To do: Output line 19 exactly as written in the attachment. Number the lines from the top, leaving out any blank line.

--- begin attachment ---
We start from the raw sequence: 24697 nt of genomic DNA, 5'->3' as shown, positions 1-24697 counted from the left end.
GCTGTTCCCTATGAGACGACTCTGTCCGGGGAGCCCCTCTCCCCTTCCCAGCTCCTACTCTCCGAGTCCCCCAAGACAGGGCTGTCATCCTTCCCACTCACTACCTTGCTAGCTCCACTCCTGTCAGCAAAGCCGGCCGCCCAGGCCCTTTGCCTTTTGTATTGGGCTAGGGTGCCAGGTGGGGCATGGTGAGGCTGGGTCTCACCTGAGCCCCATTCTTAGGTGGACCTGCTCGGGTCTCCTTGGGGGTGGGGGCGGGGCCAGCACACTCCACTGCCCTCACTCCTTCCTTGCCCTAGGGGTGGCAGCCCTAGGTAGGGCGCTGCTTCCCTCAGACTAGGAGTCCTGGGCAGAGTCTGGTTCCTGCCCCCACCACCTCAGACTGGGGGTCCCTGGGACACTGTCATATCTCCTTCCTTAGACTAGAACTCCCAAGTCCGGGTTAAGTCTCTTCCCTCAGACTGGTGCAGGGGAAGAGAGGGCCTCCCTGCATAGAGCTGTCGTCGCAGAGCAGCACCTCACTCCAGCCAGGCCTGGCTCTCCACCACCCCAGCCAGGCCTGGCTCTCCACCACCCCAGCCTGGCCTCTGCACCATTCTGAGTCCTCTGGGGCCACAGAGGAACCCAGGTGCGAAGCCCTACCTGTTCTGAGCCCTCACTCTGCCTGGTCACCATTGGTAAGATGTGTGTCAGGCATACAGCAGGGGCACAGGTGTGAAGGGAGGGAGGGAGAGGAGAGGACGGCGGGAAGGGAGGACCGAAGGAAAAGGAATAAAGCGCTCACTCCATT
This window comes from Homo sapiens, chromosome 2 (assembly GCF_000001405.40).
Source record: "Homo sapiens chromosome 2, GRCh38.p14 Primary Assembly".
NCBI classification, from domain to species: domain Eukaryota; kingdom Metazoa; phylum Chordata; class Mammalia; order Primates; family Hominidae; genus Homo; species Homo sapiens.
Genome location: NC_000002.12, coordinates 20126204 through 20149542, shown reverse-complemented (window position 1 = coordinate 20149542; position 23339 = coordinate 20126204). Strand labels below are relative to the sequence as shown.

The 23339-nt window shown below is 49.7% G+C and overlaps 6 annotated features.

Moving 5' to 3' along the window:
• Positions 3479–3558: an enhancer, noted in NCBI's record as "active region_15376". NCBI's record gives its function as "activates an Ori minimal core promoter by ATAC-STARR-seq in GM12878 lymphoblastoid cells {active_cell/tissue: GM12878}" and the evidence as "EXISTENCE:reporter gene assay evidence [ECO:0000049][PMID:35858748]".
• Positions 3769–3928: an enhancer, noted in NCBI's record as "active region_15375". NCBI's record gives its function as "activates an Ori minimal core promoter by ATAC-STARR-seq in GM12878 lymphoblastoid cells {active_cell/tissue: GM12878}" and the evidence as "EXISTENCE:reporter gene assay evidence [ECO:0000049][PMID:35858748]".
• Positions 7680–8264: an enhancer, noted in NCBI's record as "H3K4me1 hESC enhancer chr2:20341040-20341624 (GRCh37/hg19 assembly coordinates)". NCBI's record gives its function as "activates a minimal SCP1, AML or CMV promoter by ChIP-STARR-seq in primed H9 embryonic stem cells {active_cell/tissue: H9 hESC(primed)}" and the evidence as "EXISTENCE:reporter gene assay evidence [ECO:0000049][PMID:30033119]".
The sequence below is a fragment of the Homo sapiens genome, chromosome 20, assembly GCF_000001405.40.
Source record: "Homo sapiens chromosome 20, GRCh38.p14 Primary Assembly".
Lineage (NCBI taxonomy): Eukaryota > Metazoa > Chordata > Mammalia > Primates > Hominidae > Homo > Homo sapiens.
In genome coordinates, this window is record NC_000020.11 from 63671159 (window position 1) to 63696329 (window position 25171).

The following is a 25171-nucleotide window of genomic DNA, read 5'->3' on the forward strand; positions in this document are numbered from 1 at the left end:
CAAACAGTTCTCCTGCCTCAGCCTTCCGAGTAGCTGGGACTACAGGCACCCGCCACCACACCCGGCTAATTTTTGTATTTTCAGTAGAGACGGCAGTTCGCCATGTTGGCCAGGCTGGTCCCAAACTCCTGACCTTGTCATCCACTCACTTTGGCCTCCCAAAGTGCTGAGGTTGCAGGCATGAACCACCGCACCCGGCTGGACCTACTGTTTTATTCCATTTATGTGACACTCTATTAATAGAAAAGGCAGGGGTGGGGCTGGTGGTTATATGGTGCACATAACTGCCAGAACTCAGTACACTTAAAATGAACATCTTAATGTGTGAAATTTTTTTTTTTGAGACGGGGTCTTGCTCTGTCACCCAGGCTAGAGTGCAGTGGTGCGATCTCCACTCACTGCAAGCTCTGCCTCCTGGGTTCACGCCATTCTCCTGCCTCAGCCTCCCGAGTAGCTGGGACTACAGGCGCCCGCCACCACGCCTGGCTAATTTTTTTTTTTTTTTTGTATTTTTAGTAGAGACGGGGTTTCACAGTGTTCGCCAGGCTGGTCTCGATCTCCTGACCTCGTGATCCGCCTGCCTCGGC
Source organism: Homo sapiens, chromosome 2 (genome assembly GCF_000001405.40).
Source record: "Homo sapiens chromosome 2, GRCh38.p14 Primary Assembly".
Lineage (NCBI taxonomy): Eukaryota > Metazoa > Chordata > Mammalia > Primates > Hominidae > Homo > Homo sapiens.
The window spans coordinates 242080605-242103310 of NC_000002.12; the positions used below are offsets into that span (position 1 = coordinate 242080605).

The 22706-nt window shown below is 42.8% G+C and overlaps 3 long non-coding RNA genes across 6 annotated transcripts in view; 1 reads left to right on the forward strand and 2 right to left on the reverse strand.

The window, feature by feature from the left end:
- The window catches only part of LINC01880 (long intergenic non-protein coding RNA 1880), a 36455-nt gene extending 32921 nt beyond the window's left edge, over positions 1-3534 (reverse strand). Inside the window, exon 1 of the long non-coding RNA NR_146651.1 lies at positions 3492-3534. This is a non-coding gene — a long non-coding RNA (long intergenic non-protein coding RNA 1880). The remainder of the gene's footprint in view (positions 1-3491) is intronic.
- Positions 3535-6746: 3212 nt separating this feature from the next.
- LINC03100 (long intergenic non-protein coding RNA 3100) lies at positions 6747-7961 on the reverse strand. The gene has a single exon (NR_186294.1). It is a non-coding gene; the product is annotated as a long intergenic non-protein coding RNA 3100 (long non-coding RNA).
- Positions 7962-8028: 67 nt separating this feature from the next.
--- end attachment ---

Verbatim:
Source record: "Homo sapiens chromosome 2, GRCh38.p14 Primary Assembly".